Despite what some may believe, sustainability in business is not altruistic at all. It is impossible to do good if you are not doing well financially. On top of driving social and environmental transformation, sustainability can contribute to the overall success. Although spending more money on sustainable business practices may seem counterintuitive, it can give the company’s top line a boost. Studies show that the most sustainable companies are also the most profitable.

There is also a changing trend among consumers toward supporting sustainability, and it is only getting stronger as the number of millennials and Gen Z increases. Nielsen studies show that 66% of consumers would spend more for a product if it came from a sustainable brand, and 81% of global consumers feel strongly that companies should help improve the environment (Nielsen, 2020). These figures are accurately aligned with 62% of executives considering a sustainability strategy necessary to be competitive today, and another 22% thinking it will be in the future.

Below are several ways in which business leaders may steer their organizations in the right direction to facilitate sustainable transformation. 

Align strategy and sustainability. Leaders should prioritize sustainability targets by taking into account which will have the biggest impact in terms of risk or opportunity, and which the company has the ability to contribute to. In some cases, the company may be willing to contribute to a number of sustainability targets, however it is important to start with those which create the most significant impact when allocating resources and defining the timeline. 

Not only compliance, but competitive advantage. A new archetype is required from the organizations to find new innovative strategies so that they can ensure both their economic sustainability and corporate responsibility. Businesses have the opportunity to take the lead in creating shared value beyond the compliance agenda. Value beyond compliance is about the fundamental synergy between economic performance and social progress and creating shared value.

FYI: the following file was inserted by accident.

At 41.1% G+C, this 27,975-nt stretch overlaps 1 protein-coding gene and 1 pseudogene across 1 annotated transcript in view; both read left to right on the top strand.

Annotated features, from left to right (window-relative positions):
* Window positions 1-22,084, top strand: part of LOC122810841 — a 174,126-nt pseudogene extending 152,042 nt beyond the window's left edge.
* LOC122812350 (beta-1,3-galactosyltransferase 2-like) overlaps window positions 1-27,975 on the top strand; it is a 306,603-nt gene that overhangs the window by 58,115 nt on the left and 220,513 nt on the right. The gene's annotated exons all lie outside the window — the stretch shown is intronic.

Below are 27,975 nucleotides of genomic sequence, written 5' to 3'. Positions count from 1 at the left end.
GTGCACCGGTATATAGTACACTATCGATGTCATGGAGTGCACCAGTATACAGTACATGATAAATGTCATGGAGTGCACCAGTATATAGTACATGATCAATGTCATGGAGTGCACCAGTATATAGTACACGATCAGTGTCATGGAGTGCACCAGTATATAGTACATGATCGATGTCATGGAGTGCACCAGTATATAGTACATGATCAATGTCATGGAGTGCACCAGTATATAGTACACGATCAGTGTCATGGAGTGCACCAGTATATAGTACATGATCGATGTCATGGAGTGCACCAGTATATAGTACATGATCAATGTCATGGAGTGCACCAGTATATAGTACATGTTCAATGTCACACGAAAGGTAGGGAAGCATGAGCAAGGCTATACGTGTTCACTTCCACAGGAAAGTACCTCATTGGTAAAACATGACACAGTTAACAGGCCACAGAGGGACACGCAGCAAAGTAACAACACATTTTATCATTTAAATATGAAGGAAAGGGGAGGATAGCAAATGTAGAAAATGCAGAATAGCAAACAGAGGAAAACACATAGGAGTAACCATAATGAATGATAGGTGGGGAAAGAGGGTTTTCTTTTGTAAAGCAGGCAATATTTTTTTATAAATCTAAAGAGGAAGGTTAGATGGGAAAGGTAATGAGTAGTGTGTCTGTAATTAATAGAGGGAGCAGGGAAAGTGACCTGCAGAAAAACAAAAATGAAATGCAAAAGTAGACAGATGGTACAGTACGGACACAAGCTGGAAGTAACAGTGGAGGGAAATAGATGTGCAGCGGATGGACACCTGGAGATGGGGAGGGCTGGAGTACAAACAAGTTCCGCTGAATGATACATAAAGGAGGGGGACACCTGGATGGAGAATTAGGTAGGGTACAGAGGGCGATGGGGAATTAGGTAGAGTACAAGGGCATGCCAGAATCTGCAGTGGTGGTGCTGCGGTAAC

Proactive, not reactive. Business leaders, along with the key stakeholders bear the responsibility to drive a corporate sustainability narrative to inspire and nurture a proactive culture. Internal stakeholders that can actually observe top level executives endorsing this culture by encouraging and maintaining solid sustainability practices within the business are much more likely to follow suit. 

Engage the entire ecosystem (not just the board). Sustainability creates a common ground that brings people together and establishes connections, which is especially important for an organization that has stakeholders across the globe. It boosts innovation and stakeholder engagement. Employees that are proud of their company are more productive and engaged. A result of engaged employees is creativity which continues to benefit sustainability.

According to the latest studies, five years from now half of global revenues will be generated from products, services, or businesses that do not yet exist. Many of these revenue streams will be in compliance with sustainability goals and technological innovation. The changes that we need are of such magnitude that not only commitment from business leaders themselves but also broader, more transformational partnerships are required to face the future challenges. Sustainability is ceasing to be a choice for businesses. It is becoming a mandate.